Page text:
Elite Squad 2 Reveals Harsh Realities
Elite Squad 2 (Tropa de Elite 2) is more than just a sequel to Brazilian Blockbuster and Berlin Film Festival Golden Bear winner Elite Squad – it is also an important and courageous film that finally exposes in a very crude and realistic manner Rio’s, and probably Brazil’s, biggest problem: the corrupt system that controls it.
The film revolves completely around Roberto Nascimento (Wagner Moura) who, 15 years into the story, is BOPE’s Lieutenant Colonel supervising the troops under the command of his former trainee, and Elite Squad protagonist, Captain André Matias (André Ramiro). But this time the plot goes past the internal workings of the Battalion, bringing forth an intricate corruption system involving the Public Safety Department, the Military Police and paramilitary groups known as “Miltia”.
What we see in the second film is a more mature Nascimento who, torn between his duties as an officer and father to an ever distancing teenage son (Pedro Van Held), starts to question his life’s work and BOPE’s role in Rio de Janeiro as he realizes just how dirty the hidden agenda behind all of the official organs really is. Actor Wagner Moura once again does a brilliant job by bringing visible depth and several layers to a character who tries so hard to keep a tough exterior as his world collapses – the Nascimento we see by the end of the film barely resembles the ruthless captain whose extremely questionable tactics caused both admiration and disgust in Brazilian audiences three years earlier. Elite Squad 2 is definitely less bloodier than the first film: the violence this time is much more moral than physical – which, in my opinion, makes it even stronger.
For co-writer Braulio Mantovani (Elite Squad, City of God), the choice to put Nascimento under the spotlight from the start is the reason for the film’s success. In an interview for Brazilian magazine VEJA, he stated that it was Moura’s superb acting that turned Captain Nascimento, originally a peripheral character in the screenplay, into the star of the 1st film. “I consider Elite Squad 2 to be much better than the first film because we learned from our mistakes” he said.
Actually, director José Padilha’s successful sequel seems like an attempt to put a lid on the whole “fascist” controversy that followed the first movie. By bringing a “big picture” approach to the same theme, the sequel strengthens his argument that the first film was a slice of something much bigger and, as he put it several times, “a film about choices, with no moral judgement”.
This change in perspective adopted by the film-makers is personified in the character Diogo Fraga (played by Irandhir Santos and inspired by real-life politician Marcelo Freixo), a human rights activist and politician who starts out as Nascimento’s personal nemesis and ends up acknowledged by the Lt. Col himself as being the single voice of reason among a chaotic scenery.
The approach seems to have worked wonders – attacking a system identified as failing by pretty much all of the country’s population and exposing it as the cause for all of the violence that shocked so many in the first movie, was a very smart choice.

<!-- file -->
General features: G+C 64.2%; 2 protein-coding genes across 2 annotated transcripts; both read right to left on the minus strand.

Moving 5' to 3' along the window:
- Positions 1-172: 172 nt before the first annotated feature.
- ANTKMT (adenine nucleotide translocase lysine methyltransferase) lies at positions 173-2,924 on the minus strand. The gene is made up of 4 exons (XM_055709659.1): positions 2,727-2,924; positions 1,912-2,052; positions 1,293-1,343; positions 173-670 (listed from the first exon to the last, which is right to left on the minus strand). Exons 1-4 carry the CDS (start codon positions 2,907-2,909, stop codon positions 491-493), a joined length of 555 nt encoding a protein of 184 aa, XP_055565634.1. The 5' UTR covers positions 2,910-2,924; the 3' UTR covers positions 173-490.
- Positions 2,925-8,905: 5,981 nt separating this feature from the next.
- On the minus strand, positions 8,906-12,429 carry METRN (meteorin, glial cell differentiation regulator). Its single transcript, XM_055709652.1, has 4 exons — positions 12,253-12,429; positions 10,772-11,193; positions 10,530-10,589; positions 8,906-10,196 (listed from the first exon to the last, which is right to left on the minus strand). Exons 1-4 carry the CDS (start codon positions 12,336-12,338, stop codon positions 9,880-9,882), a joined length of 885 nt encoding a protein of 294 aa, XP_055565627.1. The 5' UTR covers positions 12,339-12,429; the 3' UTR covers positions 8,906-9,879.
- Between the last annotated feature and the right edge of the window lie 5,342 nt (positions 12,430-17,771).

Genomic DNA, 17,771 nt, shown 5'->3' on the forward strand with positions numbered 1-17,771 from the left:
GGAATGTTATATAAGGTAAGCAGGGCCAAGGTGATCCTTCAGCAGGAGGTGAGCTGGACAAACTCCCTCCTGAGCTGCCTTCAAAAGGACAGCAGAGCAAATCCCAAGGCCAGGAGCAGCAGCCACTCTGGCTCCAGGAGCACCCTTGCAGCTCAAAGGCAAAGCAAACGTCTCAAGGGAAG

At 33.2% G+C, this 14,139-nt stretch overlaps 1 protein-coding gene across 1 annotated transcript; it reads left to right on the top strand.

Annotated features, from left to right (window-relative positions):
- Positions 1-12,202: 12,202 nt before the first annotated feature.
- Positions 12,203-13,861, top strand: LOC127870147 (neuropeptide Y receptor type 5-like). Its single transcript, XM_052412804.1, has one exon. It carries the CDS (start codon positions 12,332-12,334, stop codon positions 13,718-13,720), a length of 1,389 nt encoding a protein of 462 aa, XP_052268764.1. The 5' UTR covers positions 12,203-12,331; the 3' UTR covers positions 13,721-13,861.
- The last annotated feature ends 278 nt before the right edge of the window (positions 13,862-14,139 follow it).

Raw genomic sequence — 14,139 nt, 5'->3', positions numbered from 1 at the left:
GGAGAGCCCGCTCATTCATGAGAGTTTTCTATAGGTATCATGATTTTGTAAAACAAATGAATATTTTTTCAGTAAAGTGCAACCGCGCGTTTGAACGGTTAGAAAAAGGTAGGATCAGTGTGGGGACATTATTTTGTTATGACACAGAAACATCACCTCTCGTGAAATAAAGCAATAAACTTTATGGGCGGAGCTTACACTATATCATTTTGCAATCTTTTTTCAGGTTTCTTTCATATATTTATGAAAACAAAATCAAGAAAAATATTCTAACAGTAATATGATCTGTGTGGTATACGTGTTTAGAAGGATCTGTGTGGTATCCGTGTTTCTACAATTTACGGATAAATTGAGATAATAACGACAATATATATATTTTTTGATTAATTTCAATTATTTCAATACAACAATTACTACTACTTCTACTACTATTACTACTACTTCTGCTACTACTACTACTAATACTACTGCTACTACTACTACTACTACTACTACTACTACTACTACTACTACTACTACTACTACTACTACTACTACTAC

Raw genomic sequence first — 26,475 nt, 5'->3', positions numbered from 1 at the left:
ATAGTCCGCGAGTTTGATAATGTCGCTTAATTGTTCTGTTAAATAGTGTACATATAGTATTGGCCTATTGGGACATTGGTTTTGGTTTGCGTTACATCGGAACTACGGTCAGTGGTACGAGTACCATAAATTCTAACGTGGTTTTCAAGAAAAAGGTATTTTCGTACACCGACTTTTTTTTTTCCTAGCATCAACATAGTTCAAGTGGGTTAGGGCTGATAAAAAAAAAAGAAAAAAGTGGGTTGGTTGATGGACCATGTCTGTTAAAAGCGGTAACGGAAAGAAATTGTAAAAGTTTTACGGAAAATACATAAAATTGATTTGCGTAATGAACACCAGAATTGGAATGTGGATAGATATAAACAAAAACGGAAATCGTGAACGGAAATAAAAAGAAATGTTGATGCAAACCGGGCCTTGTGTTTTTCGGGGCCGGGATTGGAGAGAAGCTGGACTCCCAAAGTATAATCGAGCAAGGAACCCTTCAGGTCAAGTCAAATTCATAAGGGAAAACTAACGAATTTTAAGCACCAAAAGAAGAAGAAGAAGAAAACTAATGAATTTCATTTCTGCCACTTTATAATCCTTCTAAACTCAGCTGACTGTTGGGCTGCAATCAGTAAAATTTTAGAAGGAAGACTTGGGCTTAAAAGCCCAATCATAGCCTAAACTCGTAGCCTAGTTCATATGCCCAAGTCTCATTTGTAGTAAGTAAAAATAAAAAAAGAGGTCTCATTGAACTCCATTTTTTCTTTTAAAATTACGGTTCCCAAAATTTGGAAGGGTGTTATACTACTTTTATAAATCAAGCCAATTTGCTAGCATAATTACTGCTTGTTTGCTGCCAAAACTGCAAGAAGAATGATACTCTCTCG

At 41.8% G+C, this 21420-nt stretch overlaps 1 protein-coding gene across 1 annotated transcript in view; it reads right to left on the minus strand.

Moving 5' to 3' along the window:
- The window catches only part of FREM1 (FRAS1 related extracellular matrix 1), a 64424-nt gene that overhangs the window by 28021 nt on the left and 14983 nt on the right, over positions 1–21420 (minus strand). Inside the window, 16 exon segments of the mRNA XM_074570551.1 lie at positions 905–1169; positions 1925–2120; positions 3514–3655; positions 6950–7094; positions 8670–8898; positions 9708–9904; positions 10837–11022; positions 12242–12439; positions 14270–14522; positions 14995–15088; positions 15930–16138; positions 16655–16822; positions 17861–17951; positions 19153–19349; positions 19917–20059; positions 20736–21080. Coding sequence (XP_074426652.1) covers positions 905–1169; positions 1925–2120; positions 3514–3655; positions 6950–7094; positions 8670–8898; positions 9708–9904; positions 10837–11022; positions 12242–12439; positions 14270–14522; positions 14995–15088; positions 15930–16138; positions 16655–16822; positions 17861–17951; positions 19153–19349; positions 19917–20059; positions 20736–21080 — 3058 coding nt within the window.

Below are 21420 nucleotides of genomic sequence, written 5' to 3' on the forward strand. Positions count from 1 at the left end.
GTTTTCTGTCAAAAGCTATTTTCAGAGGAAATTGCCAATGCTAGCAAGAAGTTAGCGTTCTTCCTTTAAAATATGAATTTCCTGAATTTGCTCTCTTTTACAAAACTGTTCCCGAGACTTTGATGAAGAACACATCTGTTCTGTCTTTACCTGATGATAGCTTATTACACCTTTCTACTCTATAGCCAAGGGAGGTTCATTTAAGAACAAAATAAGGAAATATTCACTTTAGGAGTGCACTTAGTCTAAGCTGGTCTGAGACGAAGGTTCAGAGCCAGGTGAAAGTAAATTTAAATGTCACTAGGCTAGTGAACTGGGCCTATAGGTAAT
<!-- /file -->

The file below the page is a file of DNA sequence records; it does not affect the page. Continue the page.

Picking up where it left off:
According to Brazilian Sociologist Antonio Engelke, PhD in Social Science by PUC-Rio, Elite Squad 1 “quenched a frightened population’s thirst for vengeance”, hence Nascimento’s rise to national hero status. In his opinion, that extremely violent code of conduct wasn’t questioned because, ultimately, the character did on screen what Rio’s elite would like to do themselves: kill the “bad guys”. Engelke believes the second film to be far more complex because “it reveals that the public safety strategy created in the first film was indeed part of the problem, not the solution – leaving those who applauded the captains antics in Elite Squad with a bitter aftertaste”. Although he still considers the film to promote a “do it yourself” approach to justice (this comment related to one specific scene towards the end of the film), he does acknowledge the creator’s innovation in addressing Rio’s urban violence issue through a policeman’s perspective – all previous films stuck to the criminals’ or victims’ stories.
Released in Brazil in 2010, Elite Squad 2 was seen by more than 1.25 million spectators during its first weekend, making it the biggest ever opening for a Brazilian movie. Those who haven’t had a chance to see the first part don’t need to worry – despite being a sequel, the film is completely self-contained. Violent, biased, fascist, call it what you will – at the end of the day Elite Squad 2 is a hell of a movie which deserves full credit for stirring up debates on important issues like no other before it. It is a “reality-tinted” work of fiction whose strong, disturbing, story surpasses the theatre and follows us all the way home.
by Rafaela Miranda Rocha
Elite Squad 2 will be released as Elite Squad: The Enemy Within and will be in UK cinemas from 12th August 2011.
Here’s a clip from the film: